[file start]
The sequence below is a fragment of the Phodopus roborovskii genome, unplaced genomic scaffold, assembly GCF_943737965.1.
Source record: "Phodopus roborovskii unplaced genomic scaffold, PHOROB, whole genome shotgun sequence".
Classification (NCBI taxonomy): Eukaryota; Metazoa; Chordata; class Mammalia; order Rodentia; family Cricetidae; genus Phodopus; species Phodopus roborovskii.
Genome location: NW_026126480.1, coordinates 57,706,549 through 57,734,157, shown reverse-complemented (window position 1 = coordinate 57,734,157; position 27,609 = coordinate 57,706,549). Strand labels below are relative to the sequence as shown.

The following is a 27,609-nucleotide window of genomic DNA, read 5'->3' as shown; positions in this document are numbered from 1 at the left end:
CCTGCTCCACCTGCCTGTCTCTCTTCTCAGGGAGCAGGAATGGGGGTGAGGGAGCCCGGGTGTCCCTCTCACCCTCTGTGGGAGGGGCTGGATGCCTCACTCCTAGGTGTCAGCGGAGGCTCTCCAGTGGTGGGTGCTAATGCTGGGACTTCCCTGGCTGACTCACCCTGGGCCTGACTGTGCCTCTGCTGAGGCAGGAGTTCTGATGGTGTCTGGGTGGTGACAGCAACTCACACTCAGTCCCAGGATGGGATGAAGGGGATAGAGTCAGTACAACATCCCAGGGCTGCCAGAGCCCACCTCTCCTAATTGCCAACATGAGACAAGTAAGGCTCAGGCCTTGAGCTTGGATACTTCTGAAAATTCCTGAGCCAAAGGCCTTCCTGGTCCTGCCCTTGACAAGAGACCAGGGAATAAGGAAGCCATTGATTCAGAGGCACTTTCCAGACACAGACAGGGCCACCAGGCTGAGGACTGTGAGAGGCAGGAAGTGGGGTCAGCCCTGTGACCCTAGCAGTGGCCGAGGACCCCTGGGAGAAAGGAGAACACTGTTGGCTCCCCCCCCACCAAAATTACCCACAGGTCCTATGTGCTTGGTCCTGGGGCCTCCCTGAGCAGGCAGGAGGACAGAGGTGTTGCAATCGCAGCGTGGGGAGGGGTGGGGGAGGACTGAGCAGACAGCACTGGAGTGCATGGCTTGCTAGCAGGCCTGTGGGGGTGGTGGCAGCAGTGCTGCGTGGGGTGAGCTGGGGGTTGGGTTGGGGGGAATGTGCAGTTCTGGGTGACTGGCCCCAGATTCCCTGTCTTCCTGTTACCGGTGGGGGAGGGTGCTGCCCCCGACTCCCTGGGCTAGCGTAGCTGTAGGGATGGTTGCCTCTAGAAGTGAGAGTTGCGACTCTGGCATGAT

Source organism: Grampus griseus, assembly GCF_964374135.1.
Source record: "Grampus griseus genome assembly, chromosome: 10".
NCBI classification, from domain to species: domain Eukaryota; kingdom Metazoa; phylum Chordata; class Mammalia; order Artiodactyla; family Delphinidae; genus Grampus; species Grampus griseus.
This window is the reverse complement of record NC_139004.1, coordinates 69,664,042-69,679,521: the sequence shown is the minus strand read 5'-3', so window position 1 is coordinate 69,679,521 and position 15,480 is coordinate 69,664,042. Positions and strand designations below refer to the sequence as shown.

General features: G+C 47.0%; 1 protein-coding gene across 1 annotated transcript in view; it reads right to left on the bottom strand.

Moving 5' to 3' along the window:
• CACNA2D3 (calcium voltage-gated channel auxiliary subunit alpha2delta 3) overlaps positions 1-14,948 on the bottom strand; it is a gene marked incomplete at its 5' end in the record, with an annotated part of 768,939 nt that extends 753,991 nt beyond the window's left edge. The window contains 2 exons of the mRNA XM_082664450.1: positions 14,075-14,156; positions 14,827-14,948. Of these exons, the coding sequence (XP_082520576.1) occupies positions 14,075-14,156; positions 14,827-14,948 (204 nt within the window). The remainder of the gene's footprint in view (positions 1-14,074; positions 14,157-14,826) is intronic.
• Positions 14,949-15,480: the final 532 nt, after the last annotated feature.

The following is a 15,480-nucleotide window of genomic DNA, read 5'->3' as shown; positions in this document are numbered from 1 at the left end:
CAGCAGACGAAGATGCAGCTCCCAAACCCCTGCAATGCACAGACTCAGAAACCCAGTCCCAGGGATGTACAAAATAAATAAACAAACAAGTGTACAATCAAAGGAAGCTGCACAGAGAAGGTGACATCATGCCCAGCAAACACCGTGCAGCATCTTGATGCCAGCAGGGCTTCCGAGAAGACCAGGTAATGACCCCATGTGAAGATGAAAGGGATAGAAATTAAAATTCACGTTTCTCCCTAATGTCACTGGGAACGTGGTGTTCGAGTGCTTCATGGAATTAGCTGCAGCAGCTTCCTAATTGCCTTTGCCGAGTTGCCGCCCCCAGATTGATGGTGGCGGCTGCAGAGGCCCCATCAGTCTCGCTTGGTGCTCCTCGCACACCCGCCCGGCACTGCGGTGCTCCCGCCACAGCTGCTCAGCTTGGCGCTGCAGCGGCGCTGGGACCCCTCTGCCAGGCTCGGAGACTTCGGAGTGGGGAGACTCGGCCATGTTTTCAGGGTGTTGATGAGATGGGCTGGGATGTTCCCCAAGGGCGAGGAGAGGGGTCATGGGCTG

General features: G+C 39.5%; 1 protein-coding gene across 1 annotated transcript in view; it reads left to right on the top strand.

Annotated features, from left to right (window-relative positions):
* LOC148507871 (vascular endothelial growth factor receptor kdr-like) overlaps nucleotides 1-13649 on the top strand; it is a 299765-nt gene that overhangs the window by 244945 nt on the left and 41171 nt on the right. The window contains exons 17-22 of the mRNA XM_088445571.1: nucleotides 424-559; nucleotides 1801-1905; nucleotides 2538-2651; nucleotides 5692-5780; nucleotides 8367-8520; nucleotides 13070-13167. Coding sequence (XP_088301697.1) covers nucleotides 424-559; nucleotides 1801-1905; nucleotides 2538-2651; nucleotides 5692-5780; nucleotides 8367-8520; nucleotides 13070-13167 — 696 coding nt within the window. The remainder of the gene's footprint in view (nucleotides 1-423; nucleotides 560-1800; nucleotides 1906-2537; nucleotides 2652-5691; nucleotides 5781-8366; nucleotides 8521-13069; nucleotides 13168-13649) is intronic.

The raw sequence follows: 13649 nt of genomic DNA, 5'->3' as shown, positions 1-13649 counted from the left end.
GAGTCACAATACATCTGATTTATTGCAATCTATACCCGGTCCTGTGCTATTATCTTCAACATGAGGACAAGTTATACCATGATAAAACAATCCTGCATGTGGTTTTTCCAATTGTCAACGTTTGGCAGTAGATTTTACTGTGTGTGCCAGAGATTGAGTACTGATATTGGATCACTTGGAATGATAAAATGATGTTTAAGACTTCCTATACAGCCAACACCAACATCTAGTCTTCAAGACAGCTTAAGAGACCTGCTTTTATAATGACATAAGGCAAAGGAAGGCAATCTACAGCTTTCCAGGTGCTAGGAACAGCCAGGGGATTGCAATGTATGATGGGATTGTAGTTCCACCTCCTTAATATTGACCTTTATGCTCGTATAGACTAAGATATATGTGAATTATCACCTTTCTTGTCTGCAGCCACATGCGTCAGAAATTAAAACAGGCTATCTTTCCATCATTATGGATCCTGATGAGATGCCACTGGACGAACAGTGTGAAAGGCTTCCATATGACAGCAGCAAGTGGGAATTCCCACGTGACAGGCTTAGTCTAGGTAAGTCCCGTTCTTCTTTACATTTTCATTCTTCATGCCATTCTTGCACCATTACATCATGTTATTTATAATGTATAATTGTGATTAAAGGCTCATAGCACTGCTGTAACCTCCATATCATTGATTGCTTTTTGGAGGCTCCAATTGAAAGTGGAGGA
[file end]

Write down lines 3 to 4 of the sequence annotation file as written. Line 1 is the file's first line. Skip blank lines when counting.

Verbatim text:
Classification (NCBI taxonomy): Eukaryota; Metazoa; Chordata; class Mammalia; order Rodentia; family Cricetidae; genus Phodopus; species Phodopus roborovskii.
Genome location: NW_026126480.1, coordinates 57,706,549 through 57,734,157, shown reverse-complemented (window position 1 = coordinate 57,734,157; position 27,609 = coordinate 57,706,549). Strand labels below are relative to the sequence as shown.